# Metaballs II

Metaballs II renders "blobby objects" by using the "Marching Cubes" algorithm to extract an isosurface from a scalar field.

## Technical Information

The scalar field is defined to cover the entire area in which the metaballs can move. Each metaball has a centre and a "power" and adds value to the scalar field. The influence of a metaball is greatest at its centre and falls off in an inverse-square manner.

### Marching Cubes

Marching cubes works by covering the area in which the metaballs move with a grid of cubes. Two stages are involved:

- Calculating the value of the scalar field at each vertex, and
- For each cube, calculating triangles to approximate the isosurface using the values at its vertices

Metaballs II uses multithreading and double buffering to execute these two stages in parallel, thus producing an approximate 2x speedup on a multi-processor computer. Several optimisations are also applied at each stage.

#### Stage 1

Calculating the value at each vertex is performed using SSE intrinsics to calculate 4 values at a time. The vertex data is stored internally in a structure-of-arrays arrangement in order to reduce the amount of data manipulation required to use SSE.

Redundant calculation of vertices is avoided by the use of a bounding box. The maximum possible extent of the isosurface, given the current metaball centres, is computed and calculation is limited to vertices inside this box.

This step also uses OpenMP's "parallel for" construct to allow vertex calculation to be performed on multiple processors concurrently.

In order to be able to access SSE intrinsics and OpenMP, the code for this calculation is written in native (unmanaged) C++. It is encapsulated in a simple unmanaged DLL exposing a single 'extern "C"' function, which is called from the main C# code using a P/Invoke.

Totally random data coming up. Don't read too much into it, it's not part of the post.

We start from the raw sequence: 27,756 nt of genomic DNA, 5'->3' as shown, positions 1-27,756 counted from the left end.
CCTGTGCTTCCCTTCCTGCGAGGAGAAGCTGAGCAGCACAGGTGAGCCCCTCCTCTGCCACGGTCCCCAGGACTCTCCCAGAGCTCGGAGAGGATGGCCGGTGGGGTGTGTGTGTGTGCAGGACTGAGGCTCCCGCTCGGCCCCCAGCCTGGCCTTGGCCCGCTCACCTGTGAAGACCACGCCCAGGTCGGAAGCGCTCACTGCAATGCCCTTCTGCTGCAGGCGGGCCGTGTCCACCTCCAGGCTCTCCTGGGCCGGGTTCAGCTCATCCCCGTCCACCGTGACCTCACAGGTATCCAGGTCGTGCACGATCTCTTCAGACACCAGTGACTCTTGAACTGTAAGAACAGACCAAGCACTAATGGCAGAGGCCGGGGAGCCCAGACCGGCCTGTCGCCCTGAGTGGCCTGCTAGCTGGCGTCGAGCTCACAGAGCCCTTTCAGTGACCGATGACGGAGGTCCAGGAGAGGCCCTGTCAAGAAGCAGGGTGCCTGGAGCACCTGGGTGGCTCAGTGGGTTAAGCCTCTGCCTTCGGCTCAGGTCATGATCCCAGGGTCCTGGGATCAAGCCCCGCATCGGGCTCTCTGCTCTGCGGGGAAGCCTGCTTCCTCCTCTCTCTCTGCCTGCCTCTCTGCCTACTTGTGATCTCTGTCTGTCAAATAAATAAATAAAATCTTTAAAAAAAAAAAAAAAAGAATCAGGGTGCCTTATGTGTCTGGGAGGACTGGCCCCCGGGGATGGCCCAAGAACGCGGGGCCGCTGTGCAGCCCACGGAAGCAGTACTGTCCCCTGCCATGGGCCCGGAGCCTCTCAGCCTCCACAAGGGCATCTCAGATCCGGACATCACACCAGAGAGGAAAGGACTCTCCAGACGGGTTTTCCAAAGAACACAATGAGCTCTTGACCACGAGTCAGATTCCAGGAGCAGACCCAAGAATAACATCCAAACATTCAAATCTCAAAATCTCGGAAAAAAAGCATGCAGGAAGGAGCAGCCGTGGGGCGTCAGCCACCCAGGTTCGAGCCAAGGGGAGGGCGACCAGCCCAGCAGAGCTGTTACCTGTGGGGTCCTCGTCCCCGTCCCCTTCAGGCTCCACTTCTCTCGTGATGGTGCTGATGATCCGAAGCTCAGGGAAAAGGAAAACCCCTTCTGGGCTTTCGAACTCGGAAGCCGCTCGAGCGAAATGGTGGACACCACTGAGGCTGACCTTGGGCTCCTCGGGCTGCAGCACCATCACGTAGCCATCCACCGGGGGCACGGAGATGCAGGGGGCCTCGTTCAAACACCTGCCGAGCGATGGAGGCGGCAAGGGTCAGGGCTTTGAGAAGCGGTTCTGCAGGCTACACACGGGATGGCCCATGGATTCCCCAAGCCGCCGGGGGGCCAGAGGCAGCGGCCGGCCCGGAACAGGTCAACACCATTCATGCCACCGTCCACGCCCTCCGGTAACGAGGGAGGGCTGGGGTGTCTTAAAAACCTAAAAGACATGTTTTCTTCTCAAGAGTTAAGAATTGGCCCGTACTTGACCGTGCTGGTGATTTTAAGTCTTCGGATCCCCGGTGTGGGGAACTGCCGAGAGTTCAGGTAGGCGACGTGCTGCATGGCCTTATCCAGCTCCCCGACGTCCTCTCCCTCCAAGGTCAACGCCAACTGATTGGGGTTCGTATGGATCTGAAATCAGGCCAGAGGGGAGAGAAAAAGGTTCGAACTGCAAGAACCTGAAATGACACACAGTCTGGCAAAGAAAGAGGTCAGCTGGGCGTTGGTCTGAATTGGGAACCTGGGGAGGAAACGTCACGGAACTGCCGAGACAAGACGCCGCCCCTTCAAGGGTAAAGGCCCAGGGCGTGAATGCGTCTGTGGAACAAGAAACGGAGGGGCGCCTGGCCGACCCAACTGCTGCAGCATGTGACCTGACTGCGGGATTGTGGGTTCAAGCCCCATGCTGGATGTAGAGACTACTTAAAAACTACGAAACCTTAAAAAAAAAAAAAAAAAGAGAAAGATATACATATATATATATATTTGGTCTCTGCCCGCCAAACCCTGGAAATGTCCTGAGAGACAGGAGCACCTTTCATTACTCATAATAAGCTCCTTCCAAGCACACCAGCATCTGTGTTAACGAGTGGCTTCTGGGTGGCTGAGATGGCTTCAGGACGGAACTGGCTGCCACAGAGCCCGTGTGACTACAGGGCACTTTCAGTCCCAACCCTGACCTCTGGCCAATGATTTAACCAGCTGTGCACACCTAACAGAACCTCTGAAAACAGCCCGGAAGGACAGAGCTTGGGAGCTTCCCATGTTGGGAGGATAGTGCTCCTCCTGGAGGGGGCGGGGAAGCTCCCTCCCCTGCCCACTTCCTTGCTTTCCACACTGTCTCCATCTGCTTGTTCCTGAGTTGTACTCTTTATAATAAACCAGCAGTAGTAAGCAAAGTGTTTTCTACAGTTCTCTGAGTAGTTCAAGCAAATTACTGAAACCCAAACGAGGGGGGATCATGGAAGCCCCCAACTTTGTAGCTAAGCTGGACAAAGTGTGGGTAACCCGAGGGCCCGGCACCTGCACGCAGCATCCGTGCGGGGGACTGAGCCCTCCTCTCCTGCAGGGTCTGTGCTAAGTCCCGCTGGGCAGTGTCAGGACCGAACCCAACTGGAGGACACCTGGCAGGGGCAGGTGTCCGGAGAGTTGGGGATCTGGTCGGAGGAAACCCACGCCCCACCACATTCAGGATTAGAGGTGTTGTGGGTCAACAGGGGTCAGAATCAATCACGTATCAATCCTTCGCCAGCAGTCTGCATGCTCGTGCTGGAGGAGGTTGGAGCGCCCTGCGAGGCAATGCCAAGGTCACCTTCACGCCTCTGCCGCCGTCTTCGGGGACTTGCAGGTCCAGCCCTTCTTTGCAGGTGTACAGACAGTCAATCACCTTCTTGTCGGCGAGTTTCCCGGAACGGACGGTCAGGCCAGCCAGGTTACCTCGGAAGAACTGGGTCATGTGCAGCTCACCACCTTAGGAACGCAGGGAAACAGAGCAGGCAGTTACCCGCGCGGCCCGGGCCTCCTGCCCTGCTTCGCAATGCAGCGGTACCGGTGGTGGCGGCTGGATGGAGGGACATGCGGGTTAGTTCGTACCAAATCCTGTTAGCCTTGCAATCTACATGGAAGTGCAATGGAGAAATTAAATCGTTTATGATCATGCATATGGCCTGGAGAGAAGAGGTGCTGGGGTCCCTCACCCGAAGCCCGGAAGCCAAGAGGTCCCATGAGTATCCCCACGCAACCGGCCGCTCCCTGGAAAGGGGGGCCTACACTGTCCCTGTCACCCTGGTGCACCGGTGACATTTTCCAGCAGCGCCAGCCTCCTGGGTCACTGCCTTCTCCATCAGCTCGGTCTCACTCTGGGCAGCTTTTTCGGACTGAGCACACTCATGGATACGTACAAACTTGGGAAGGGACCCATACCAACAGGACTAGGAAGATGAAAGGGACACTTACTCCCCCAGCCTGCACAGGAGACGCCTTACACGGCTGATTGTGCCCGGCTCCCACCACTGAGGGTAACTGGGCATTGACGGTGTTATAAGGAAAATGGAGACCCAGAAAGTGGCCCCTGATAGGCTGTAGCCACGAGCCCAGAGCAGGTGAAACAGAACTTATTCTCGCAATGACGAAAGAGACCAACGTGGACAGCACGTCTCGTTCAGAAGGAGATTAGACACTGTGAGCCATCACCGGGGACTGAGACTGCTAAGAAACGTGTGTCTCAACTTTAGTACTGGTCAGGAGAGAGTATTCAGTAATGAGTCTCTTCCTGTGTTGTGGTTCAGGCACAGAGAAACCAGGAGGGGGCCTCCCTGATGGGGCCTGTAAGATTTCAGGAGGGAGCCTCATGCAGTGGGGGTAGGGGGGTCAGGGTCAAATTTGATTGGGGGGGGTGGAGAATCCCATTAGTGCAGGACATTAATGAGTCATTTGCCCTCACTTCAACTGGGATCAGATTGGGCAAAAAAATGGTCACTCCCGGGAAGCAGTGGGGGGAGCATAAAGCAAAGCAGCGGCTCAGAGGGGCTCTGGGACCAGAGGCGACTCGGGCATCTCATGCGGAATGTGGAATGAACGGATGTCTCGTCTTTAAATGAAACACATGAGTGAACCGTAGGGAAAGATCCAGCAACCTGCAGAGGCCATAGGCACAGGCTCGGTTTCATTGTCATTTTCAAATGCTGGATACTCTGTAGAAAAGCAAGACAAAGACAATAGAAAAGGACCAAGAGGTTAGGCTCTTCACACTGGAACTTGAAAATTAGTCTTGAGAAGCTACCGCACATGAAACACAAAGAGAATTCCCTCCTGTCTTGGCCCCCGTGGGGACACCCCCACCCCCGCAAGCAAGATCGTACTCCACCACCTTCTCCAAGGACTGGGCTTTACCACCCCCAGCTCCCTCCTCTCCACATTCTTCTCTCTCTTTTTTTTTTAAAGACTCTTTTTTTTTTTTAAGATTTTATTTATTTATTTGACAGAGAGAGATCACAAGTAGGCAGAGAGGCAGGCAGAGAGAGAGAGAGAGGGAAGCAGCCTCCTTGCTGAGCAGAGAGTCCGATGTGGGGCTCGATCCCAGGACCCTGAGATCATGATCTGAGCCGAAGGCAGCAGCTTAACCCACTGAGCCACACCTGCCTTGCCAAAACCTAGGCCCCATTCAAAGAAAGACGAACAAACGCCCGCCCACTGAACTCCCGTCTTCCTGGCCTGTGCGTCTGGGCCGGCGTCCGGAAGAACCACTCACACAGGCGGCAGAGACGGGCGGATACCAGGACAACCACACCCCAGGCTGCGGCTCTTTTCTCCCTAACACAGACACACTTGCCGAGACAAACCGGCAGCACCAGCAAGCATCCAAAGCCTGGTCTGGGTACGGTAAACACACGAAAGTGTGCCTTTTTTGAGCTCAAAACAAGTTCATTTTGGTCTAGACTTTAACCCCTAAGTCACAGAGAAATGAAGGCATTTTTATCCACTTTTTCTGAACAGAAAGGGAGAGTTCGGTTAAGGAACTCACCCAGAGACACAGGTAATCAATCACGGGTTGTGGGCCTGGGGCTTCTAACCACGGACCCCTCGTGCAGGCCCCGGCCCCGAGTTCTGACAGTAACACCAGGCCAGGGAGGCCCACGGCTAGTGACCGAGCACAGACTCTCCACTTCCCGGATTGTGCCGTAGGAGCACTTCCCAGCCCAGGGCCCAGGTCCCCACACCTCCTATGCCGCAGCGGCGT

#### Stage 2

The naive way to calculate the triangles making up the isosurface would be to search every cube defined, or every cube within the metaballs' bounding box. However, Metaballs II employs a more sophisticated algorithm.

For each metaball, the algorithm begins with the cube containing the metaball's centre and then steps out towards the edge of the field, until it comes across a cube containing part of the isosurface. The algorithm then looks recursively at neighbouring cubes until the entire surface is found. A lookup table is used to restrict the neighbouring cubes which are considered to those which are likely to contain the isosurface.

### Rendering

Metaballs II renders the scene using Direct3D, through the managed wrappers provided by the SlimDX project. HLSL vertex and pixel shaders perform separate refraction calculations for the red, green and blue components, plus a reflection calculation. A simple Fresnel term approximation is used to interpolate between these and produce the final pixel color.